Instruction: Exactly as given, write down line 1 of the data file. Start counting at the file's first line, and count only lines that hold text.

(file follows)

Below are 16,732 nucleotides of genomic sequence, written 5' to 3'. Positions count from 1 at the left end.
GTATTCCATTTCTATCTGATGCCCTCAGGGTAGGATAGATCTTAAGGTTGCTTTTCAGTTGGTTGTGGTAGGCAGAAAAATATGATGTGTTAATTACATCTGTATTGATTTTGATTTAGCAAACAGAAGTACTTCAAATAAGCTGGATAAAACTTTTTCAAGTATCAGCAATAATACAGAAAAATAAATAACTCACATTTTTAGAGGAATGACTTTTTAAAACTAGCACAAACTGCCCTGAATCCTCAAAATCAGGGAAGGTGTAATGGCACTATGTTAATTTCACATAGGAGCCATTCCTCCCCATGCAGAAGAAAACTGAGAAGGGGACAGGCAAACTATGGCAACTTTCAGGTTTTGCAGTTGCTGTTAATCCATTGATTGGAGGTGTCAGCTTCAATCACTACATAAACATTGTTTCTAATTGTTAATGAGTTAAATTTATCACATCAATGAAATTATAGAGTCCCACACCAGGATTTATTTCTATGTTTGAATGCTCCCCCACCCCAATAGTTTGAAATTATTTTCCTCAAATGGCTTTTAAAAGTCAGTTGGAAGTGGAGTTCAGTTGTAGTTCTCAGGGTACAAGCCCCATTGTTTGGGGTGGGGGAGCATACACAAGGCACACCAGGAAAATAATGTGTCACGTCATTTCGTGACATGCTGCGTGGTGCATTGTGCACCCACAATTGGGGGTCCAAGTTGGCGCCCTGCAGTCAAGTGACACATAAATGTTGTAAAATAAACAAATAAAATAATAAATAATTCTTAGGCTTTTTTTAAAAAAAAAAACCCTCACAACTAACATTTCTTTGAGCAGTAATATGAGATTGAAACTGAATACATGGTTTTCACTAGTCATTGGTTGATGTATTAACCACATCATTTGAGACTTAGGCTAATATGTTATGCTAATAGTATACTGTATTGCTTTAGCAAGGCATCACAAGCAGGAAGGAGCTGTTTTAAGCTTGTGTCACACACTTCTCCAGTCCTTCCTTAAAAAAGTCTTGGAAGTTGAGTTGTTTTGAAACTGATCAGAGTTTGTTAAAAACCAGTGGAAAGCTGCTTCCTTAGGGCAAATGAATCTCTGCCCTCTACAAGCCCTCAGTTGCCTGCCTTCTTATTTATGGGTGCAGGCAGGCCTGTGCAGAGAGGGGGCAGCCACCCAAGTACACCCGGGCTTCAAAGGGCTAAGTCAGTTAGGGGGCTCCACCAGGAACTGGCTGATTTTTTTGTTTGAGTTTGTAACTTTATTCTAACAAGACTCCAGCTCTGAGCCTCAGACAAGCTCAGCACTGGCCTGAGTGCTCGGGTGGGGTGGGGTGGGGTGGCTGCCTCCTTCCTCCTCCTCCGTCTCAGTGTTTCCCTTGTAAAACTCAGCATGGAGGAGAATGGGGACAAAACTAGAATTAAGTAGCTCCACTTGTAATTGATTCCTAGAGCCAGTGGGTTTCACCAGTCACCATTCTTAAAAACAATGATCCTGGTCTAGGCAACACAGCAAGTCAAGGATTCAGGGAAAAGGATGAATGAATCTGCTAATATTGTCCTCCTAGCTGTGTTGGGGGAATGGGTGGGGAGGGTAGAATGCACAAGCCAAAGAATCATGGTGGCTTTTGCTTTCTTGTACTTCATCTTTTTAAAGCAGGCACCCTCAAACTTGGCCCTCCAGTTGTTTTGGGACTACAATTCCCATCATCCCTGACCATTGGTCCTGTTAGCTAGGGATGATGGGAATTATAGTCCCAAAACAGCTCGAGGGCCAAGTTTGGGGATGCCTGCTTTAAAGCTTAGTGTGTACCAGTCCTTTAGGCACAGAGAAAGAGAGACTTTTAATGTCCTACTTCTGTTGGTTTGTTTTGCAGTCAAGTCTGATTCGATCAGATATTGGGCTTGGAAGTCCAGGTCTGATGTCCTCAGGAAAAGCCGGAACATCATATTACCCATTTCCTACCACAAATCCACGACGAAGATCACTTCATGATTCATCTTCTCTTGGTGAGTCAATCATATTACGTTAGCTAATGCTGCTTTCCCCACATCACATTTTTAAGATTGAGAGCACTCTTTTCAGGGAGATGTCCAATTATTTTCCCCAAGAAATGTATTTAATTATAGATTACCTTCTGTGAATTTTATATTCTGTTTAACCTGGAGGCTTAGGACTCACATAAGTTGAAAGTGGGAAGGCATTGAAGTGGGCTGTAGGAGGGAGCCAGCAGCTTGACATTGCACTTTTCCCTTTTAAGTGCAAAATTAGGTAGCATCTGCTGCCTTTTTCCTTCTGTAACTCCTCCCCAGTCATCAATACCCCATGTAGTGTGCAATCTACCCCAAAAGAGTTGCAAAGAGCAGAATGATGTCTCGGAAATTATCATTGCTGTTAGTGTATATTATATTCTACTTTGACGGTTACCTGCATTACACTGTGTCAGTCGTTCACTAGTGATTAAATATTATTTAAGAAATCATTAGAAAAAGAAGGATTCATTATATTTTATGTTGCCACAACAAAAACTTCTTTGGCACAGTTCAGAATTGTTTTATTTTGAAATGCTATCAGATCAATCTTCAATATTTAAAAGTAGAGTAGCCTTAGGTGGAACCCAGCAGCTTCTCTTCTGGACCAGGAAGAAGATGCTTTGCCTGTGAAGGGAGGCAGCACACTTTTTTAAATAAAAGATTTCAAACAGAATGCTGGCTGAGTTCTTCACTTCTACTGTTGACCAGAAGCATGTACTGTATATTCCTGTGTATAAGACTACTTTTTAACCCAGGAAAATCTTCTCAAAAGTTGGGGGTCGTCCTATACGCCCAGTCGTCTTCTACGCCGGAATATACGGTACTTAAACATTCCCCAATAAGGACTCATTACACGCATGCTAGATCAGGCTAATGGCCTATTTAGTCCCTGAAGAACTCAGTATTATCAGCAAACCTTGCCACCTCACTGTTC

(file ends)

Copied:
Below are 16,732 nucleotides of genomic sequence, written 5' to 3'. Positions count from 1 at the left end.